Saturday, January 22, 2011

Announcing the Expanded 2011 FRUA Scholarship Program

Four Scholarships only for internationally adopted children,
from Russia, Eastern Europe, the Caucasus, and Central Asia

Since FRUA’s inception, our organization has focused on education: educating parents about international adoption, about the importance of support and community, about some of the challenges our children may face, about resources available to help our children succeed. Much of this education occurred informally from parent-to-parent in FRUA chapters across the country. Some of this education has been provided more formally through our annual “Focus on Education” conferences. Regardless of the delivery “mechanism,” we have always put a premium on ensuring our members have the information, support, and resources they need.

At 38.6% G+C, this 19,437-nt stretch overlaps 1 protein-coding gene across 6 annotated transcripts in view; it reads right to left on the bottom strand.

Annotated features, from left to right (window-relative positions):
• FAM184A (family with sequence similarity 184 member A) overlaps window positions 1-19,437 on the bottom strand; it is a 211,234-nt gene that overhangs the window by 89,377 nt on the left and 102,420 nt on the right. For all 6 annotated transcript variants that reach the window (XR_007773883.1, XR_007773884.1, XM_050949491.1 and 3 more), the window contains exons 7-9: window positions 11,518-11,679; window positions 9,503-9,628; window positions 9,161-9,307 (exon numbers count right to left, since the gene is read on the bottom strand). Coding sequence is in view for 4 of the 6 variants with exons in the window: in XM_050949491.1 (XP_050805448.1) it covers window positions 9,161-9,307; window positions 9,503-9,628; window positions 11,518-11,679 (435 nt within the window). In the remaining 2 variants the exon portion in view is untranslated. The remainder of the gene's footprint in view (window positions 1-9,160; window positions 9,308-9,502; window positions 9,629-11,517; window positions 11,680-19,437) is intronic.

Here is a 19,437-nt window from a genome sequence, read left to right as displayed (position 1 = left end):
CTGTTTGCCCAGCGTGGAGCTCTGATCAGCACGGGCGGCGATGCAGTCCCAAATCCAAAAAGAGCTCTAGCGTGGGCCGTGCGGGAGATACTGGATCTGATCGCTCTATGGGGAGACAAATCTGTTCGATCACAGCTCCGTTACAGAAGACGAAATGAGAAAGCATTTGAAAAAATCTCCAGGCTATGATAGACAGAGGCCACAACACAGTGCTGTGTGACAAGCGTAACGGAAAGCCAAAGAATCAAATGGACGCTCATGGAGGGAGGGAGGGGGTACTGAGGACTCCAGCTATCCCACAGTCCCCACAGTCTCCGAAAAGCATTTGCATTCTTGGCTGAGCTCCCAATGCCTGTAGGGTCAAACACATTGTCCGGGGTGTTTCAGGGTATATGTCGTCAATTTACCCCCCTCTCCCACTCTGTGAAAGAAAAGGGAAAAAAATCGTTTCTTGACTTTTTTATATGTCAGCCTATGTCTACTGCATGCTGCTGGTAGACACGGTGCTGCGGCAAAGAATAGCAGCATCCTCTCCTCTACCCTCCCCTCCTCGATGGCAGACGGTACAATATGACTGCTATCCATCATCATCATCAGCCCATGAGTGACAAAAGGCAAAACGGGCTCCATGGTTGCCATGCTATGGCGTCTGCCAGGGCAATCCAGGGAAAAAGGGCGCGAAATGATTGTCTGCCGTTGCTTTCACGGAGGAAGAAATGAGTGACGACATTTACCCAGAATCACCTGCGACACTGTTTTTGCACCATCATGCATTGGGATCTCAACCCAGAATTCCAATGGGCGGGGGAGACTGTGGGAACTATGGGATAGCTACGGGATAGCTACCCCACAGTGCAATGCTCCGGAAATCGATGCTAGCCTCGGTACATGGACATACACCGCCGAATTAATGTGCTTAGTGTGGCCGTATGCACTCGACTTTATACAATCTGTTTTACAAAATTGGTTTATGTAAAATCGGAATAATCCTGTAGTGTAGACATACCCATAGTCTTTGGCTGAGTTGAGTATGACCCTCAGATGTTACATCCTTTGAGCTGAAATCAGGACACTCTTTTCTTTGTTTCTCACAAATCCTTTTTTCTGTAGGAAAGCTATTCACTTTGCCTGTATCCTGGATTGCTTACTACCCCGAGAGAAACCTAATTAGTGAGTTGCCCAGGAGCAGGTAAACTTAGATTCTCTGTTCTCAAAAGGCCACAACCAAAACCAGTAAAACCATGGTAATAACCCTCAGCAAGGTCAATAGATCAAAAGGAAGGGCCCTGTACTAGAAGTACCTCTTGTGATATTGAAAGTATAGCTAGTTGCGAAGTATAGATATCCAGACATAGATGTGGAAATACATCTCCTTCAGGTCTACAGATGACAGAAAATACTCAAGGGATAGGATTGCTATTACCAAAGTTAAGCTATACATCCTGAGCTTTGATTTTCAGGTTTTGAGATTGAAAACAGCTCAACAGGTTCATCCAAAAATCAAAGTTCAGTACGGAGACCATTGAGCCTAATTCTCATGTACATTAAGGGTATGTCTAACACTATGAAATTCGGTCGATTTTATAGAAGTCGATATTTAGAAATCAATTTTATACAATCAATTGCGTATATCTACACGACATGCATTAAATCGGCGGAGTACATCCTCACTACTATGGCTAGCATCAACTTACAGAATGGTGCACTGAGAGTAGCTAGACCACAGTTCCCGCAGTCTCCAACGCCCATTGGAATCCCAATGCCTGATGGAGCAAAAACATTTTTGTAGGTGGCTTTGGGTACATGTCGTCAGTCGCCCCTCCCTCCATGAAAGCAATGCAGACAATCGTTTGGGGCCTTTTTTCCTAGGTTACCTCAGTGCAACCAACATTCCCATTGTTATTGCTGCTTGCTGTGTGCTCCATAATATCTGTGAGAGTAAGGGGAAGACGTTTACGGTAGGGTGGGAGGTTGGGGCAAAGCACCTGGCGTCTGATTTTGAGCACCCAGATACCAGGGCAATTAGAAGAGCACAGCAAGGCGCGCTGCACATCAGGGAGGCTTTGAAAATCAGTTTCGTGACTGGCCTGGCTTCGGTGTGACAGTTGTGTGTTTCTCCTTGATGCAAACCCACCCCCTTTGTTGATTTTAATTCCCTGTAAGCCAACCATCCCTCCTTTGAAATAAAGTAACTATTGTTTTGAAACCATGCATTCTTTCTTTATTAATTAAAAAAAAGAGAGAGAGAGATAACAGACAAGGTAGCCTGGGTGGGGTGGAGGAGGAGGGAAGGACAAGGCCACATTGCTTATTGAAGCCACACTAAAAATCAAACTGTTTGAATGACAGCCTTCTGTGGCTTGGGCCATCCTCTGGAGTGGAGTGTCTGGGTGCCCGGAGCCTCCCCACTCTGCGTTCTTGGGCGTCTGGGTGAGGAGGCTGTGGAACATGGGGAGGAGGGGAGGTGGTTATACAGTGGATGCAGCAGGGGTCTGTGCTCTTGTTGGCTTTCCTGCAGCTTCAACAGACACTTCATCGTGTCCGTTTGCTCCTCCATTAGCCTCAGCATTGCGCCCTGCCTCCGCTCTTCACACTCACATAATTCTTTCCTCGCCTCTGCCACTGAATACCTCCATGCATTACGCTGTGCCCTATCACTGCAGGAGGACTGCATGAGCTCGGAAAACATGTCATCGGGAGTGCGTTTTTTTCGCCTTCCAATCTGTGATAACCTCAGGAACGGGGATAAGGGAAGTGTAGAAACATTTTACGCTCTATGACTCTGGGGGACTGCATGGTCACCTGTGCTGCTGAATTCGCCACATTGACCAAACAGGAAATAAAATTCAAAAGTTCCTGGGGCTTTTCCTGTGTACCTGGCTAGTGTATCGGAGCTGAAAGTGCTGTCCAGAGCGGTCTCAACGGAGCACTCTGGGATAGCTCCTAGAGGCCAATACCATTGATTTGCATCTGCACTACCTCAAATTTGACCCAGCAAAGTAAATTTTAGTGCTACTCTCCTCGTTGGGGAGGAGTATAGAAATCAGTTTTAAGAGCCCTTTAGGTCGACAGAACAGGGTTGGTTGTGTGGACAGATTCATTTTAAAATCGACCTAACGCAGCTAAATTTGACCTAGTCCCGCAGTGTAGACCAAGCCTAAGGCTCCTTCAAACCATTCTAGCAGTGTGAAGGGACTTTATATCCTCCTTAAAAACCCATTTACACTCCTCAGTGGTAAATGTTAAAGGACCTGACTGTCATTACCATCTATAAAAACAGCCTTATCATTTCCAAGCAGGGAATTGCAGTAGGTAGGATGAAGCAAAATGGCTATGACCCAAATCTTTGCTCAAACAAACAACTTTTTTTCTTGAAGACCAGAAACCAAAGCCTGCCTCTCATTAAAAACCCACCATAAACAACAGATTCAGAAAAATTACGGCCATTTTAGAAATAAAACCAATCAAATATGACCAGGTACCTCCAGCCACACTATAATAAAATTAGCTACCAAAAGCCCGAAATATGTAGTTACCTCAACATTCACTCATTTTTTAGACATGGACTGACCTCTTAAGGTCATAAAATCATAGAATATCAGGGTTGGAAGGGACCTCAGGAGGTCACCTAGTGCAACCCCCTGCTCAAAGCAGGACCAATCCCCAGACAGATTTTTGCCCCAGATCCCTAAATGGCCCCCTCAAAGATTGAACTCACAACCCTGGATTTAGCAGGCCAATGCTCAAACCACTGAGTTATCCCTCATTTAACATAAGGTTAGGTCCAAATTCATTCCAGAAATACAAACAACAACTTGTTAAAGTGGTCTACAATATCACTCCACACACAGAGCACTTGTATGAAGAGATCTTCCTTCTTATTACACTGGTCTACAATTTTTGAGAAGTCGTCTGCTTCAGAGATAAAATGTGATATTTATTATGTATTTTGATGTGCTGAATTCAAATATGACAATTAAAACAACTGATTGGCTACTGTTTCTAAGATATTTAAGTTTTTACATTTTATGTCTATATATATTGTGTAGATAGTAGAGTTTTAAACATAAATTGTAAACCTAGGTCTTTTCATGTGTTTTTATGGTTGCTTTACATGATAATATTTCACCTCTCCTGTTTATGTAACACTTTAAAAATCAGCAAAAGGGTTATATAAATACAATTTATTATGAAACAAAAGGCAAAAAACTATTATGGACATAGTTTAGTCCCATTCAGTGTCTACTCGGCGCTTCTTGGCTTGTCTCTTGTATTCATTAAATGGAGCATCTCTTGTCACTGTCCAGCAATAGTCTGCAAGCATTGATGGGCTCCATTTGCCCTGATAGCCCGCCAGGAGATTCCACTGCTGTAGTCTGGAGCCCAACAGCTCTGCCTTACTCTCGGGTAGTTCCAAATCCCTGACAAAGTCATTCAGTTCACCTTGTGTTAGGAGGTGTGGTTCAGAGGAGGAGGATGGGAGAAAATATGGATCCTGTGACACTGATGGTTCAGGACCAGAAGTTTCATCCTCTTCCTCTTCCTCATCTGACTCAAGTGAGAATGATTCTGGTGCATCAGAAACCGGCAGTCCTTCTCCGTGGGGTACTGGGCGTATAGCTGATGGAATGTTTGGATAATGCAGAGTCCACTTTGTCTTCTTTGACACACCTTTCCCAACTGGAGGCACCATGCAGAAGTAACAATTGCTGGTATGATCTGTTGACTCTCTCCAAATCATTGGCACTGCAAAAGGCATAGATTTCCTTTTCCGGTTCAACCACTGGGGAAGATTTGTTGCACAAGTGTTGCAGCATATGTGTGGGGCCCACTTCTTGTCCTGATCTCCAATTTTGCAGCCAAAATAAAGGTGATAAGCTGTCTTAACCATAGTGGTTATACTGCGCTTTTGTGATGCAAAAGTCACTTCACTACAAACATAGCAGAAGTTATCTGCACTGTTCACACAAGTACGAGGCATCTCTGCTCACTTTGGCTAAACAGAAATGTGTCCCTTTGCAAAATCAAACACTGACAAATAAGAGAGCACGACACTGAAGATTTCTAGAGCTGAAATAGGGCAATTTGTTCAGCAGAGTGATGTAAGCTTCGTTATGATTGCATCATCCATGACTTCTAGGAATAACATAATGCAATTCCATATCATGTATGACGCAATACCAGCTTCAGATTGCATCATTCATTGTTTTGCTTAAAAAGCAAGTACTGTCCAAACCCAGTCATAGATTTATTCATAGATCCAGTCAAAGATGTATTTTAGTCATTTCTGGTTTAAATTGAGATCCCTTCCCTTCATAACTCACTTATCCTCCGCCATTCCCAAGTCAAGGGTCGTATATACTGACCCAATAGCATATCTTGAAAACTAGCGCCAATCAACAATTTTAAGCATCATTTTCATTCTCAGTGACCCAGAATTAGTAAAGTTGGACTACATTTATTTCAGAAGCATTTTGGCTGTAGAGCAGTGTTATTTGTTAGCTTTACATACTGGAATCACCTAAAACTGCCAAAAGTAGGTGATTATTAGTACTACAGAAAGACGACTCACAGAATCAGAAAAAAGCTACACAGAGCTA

As part of our education agenda, FRUA’s national board of directors launched its first-ever scholarship program in 2009. To our knowledge, this is the only national scholarship designed specifically for children adopted from Russia, Eastern Europe, the Caucasus, and Central Asia. Our goal in establishing this scholarship was to offer an award based neither on grades, grade point averages, test scores, and class ranking nor on family financial need.

In developing our scholarship program, we recognized that academic success for internationally adopted children comes in many forms. For example, our first scholarship recipient was adopted at age 16 and had only been in the U.S. education system for a few short years. While learning English rapidly, he found his niche playing sports. Despite significant obstacles, he graduated with a B average and with is school’s ringing endorsement of his accomplishments.

Our second scholarship recipient followed a completely different path. Adopted as a baby, he had no language or cultural barriers to overcome. Throughout his school years, however, he struggled to succeed despite challenges posed by his attention deficit disorder. His perseverance, and the supports he and his family established put in place, ensured his high school success and serve him well as he pursues his collegiate studies.